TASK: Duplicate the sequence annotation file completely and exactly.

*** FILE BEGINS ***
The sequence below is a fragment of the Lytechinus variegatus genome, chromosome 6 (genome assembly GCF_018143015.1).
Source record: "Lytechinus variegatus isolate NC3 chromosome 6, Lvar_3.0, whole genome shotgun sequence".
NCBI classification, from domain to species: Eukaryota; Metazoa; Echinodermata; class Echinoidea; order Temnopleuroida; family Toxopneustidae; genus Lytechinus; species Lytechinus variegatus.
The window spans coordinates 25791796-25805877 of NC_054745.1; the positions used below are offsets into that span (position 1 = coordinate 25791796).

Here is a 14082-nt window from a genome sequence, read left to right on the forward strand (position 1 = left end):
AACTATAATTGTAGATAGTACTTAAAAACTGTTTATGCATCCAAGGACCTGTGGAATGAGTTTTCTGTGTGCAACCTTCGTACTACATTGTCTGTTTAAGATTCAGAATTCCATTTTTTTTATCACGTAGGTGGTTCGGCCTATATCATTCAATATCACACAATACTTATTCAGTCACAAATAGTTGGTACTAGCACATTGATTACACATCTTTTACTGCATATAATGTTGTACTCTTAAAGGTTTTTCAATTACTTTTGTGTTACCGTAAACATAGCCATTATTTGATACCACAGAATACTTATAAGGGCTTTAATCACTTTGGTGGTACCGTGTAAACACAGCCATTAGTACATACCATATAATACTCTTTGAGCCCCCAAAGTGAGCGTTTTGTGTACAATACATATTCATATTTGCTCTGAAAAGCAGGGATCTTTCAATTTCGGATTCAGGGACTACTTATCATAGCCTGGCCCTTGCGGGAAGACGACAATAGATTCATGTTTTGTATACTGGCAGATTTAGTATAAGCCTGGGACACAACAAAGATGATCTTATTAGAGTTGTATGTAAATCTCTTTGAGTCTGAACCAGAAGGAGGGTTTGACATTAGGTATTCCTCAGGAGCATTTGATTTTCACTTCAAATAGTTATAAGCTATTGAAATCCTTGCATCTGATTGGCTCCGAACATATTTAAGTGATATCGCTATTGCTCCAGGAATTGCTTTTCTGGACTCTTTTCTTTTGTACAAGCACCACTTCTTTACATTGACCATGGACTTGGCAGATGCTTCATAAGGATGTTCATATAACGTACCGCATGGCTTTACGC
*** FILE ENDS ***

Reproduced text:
The sequence below is a fragment of the Lytechinus variegatus genome, chromosome 6 (genome assembly GCF_018143015.1).
Source record: "Lytechinus variegatus isolate NC3 chromosome 6, Lvar_3.0, whole genome shotgun sequence".
NCBI classification, from domain to species: Eukaryota; Metazoa; Echinodermata; class Echinoidea; order Temnopleuroida; family Toxopneustidae; genus Lytechinus; species Lytechinus variegatus.
The window spans coordinates 25791796-25805877 of NC_054745.1; the positions used below are offsets into that span (position 1 = coordinate 25791796).

Here is a 14082-nt window from a genome sequence, read left to right on the forward strand (position 1 = left end):
AACTATAATTGTAGATAGTACTTAAAAACTGTTTATGCATCCAAGGACCTGTGGAATGAGTTTTCTGTGTGCAACCTTCGTACTACATTGTCTGTTTAAGATTCAGAATTCCATTTTTTTTATCACGTAGGTGGTTCGGCCTATATCATTCAATATCACACAATACTTATTCAGTCACAAATAGTTGGTACTAGCACATTGATTACACATCTTTTACTGCATATAATGTTGTACTCTTAAAGGTTTTTCAATTACTTTTGTGTTACCGTAAACATAGCCATTATTTGATACCACAGAATACTTATAAGGGCTTTAATCACTTTGGTGGTACCGTGTAAACACAGCCATTAGTACATACCATATAATACTCTTTGAGCCCCCAAAGTGAGCGTTTTGTGTACAATACATATTCATATTTGCTCTGAAAAGCAGGGATCTTTCAATTTCGGATTCAGGGACTACTTATCATAGCCTGGCCCTTGCGGGAAGACGACAATAGATTCATGTTTTGTATACTGGCAGATTTAGTATAAGCCTGGGACACAACAAAGATGATCTTATTAGAGTTGTATGTAAATCTCTTTGAGTCTGAACCAGAAGGAGGGTTTGACATTAGGTATTCCTCAGGAGCATTTGATTTTCACTTCAAATAGTTATAAGCTATTGAAATCCTTGCATCTGATTGGCTCCGAACATATTTAAGTGATATCGCTATTGCTCCAGGAATTGCTTTTCTGGACTCTTTTCTTTTGTACAAGCACCACTTCTTTACATTGACCATGGACTTGGCAGATGCTTCATAAGGATGTTCATATAACGTACCGCATGGCTTTACGC